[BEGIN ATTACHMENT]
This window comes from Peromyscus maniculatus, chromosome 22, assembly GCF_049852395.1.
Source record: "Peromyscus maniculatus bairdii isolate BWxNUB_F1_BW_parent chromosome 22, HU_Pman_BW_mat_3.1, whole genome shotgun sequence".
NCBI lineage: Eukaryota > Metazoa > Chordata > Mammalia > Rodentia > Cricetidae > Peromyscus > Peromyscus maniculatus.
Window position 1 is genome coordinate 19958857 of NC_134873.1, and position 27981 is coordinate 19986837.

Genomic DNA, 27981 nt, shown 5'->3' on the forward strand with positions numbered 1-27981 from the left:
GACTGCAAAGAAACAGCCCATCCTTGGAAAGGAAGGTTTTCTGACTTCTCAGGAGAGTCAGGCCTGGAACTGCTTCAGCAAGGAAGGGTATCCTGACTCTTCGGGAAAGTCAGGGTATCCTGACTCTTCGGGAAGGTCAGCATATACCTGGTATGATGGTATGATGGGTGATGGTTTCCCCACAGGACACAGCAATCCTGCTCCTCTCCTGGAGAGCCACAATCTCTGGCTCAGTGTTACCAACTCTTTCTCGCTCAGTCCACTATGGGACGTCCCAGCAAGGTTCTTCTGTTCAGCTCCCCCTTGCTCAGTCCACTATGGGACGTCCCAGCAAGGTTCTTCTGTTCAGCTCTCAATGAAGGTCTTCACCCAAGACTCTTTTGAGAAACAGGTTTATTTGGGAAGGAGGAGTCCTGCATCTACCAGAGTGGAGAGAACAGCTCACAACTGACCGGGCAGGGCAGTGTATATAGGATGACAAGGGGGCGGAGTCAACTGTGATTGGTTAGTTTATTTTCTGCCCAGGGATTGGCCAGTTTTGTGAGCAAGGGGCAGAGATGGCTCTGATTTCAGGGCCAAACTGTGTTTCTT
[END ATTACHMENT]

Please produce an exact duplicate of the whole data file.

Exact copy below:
This window comes from Peromyscus maniculatus, chromosome 22, assembly GCF_049852395.1.
Source record: "Peromyscus maniculatus bairdii isolate BWxNUB_F1_BW_parent chromosome 22, HU_Pman_BW_mat_3.1, whole genome shotgun sequence".
NCBI lineage: Eukaryota > Metazoa > Chordata > Mammalia > Rodentia > Cricetidae > Peromyscus > Peromyscus maniculatus.
Window position 1 is genome coordinate 19958857 of NC_134873.1, and position 27981 is coordinate 19986837.

Genomic DNA, 27981 nt, shown 5'->3' on the forward strand with positions numbered 1-27981 from the left:
GACTGCAAAGAAACAGCCCATCCTTGGAAAGGAAGGTTTTCTGACTTCTCAGGAGAGTCAGGCCTGGAACTGCTTCAGCAAGGAAGGGTATCCTGACTCTTCGGGAAAGTCAGGGTATCCTGACTCTTCGGGAAGGTCAGCATATACCTGGTATGATGGTATGATGGGTGATGGTTTCCCCACAGGACACAGCAATCCTGCTCCTCTCCTGGAGAGCCACAATCTCTGGCTCAGTGTTACCAACTCTTTCTCGCTCAGTCCACTATGGGACGTCCCAGCAAGGTTCTTCTGTTCAGCTCCCCCTTGCTCAGTCCACTATGGGACGTCCCAGCAAGGTTCTTCTGTTCAGCTCTCAATGAAGGTCTTCACCCAAGACTCTTTTGAGAAACAGGTTTATTTGGGAAGGAGGAGTCCTGCATCTACCAGAGTGGAGAGAACAGCTCACAACTGACCGGGCAGGGCAGTGTATATAGGATGACAAGGGGGCGGAGTCAACTGTGATTGGTTAGTTTATTTTCTGCCCAGGGATTGGCCAGTTTTGTGAGCAAGGGGCAGAGATGGCTCTGATTTCAGGGCCAAACTGTGTTTCTT